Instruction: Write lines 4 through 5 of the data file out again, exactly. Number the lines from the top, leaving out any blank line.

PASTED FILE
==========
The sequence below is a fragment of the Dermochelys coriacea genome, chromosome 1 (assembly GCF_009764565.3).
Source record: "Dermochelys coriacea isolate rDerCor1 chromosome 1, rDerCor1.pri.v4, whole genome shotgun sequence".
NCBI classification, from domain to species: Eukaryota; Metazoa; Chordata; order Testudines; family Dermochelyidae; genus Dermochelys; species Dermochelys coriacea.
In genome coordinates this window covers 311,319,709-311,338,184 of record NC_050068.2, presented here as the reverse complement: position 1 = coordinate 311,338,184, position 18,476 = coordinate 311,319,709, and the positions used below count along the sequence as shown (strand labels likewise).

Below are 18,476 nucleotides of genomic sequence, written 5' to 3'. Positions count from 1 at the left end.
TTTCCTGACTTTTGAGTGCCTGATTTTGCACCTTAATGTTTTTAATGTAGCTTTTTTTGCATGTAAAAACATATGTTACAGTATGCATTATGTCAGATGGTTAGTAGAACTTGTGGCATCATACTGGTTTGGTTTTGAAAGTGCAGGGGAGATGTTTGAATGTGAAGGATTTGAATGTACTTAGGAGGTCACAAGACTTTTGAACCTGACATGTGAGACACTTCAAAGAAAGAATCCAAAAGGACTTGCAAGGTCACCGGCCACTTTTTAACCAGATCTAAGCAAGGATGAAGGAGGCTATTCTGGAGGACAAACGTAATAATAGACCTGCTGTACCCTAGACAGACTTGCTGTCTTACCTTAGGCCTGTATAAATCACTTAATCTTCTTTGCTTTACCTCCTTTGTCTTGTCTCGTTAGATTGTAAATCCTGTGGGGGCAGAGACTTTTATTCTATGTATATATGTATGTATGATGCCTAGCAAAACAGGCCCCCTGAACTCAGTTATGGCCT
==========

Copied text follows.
In genome coordinates this window covers 311,319,709-311,338,184 of record NC_050068.2, presented here as the reverse complement: position 1 = coordinate 311,338,184, position 18,476 = coordinate 311,319,709, and the positions used below count along the sequence as shown (strand labels likewise).

Below are 18,476 nucleotides of genomic sequence, written 5' to 3'. Positions count from 1 at the left end.